His Day in Court

Saddam will be brought to justice, but what kind of justice?

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President Bush wants the Iraqi people to know that the fate of Saddam Hussein is in their hands. Bush might think Saddam’s crimes merit execution, but, not being an Iraqi citizen, he says, it’s not for him to say.

“I think he ought to receive the ultimate penalty … for what he has done to his people…. I mean, he is a torturer, a murderer, they had rape rooms. This is a disgusting tyrant who deserves justice, the ultimate justice. But that will be decided not by the president of the United States but by the citizens of Iraq in one form or another.”

Both the United States and Britain have given verbal support to Hussein’s being tried in some kind of Iraqi tribunal. Here’s what Bush had to say:

“We will work with the Iraqis to develop a way to try him in a way that will stand international scrutiny, I guess is the best way to put it…. We want it to be fair, and of course we want the world to say, you know, `He got a fair trial.’ Because whatever justice is meted out needs to stand international scrutiny.”

While the American president supports the tribunal, he hasn’t committed himself on the Iraqi Governing Council’s plan to try Hussein for war crimes, crimes against humanity and genocide. Last week the council adopted procedures on how to try and punish high-level Baathist figures, retaining the right to impose capital punishment, a penalty long used in Iraq. The president of the IGC, Abdul Aziz al-Hakim, told the press that Hussein would be tried by the new Iraqi tribunal. “[I]f it is proven that he is guilty, he could be condemned to death.”

While President Bush, a great proponent of the death pentalty, withheld comment on this plan, others openly disapproved. Thus Kofi Annan: “We [the United Nations] are not going to now turn around and support the death penalty.”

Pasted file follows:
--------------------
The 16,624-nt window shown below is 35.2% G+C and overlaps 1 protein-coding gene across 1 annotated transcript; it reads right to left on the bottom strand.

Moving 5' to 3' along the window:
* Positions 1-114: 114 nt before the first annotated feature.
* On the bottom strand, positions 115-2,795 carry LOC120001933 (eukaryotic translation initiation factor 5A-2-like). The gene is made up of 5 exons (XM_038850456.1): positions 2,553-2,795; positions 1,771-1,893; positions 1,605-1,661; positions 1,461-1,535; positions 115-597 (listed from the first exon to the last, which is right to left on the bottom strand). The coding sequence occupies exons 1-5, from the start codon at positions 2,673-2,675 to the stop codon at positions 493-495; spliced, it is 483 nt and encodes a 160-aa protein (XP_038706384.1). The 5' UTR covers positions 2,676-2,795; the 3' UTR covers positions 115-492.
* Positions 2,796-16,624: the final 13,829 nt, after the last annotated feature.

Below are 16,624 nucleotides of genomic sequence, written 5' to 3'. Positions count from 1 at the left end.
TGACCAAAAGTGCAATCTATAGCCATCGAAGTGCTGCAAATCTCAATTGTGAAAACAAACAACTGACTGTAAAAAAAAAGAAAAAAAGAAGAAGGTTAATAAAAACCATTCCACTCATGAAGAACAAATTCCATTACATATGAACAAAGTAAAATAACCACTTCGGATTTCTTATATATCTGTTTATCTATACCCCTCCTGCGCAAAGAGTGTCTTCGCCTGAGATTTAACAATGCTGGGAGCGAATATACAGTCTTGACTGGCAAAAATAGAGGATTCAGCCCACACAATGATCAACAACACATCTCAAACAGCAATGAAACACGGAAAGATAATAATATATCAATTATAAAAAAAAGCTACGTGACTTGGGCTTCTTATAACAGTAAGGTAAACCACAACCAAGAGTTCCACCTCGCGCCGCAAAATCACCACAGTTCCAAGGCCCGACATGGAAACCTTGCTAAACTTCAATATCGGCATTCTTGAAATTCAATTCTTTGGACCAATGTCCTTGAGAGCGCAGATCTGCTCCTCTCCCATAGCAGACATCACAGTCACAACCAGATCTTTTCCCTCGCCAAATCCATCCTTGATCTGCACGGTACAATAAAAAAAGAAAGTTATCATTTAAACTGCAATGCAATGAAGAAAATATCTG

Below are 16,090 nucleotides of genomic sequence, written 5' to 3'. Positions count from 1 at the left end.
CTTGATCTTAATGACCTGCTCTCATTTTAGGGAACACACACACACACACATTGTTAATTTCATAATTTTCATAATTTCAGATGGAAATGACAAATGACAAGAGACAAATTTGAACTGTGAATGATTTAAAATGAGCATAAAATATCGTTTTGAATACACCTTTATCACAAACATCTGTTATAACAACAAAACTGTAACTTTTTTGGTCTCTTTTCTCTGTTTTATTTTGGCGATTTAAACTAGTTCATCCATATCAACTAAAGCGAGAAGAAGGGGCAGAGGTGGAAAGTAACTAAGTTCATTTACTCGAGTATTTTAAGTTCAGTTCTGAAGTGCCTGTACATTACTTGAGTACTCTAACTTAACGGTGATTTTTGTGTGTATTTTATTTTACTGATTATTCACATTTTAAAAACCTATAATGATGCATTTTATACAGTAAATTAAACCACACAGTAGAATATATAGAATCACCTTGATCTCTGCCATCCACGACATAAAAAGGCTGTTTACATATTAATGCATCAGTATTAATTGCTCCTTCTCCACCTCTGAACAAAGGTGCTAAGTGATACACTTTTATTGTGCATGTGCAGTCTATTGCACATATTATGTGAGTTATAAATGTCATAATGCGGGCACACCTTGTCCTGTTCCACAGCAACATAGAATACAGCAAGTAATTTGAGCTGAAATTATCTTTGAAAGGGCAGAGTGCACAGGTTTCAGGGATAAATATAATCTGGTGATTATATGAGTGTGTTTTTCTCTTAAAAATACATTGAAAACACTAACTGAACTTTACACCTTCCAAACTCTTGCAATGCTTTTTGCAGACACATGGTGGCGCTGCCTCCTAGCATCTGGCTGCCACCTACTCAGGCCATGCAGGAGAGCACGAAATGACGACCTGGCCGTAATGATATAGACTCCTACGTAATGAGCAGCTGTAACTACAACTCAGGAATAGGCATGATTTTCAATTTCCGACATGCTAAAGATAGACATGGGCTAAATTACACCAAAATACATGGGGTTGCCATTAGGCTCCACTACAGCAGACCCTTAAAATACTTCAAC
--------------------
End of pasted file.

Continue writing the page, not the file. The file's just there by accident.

The capture of Hussein was undoubtedly a relief to the world; his prosecution is more problematic. The IGC wants to try him at home, some advocates of international law advocate an Iraqi/international court, while others say the trail should be held outside of Iraq. Many legal experts argue that since Hussein could be found guilty of genocide against sectors of the Iraqi people, his trial should be held in Iraq. But given the importance of the case, concerns arise about the ability of Iraq’s fledgling justice system to handle the task. If capital punishment remains an option, though, many international judges from countries opposed to the death penalty may refuse to participate.

Salem Chalabi, nephew of Ahmed and one of the architects of the Iraqi tribunal, explains that for the sake of expediency Hussein will probably be charged with only a dozen of the numberless crimes he’s responsible for. These include the gassing of the Kurds in 1988, the execution of prominent Shiite Muslim clerics and murder of an untold number of Shiite Muslims in their uprising following the 1991 Gulf War.

As Philippe Sands, a professor of international law at University College London, writes in the Guardian, the most important thing is that Iraqis and others in the Middle East and Islamic world see the trial as legitimate. This will require Iraqi, and perhaps other Middle Eastern judges to play a leading role.

Some experts hail the Nazi trials at Nurenberg as a model, while others remind us the questions of illegitimacy have arisen because the trial was held under the allied occupation.

It’s unclear what kind of trial will occur under the new Iraqi government to be elected next June, let alone under U.S. occupation. Washington will surely try to get the most out of the trial, but as Barry Lando writes, in Salon, the administration’s moment of glory could not go as planned. A full trial, one not impeded by occupying forces, could expose more than Hussein’s crimes.

“Instead, prominent Americans could find themselves playing a role in what may be a very long, drawn-out and embarrassing trial. Imagine, for instance, seeing Defense Secretary Donald Rumsfeld, former Presidents George Bush and Bill Clinton, and a parade of CIA directors and secretaries of state called as witnesses — for the defense. Not to mention a clutch of headmen from other Western and Middle Eastern countries. This may be exactly what Saddam now craves: the chance to publicly implicate other leaders and countries in his own brutal past. It won’t be difficult.”

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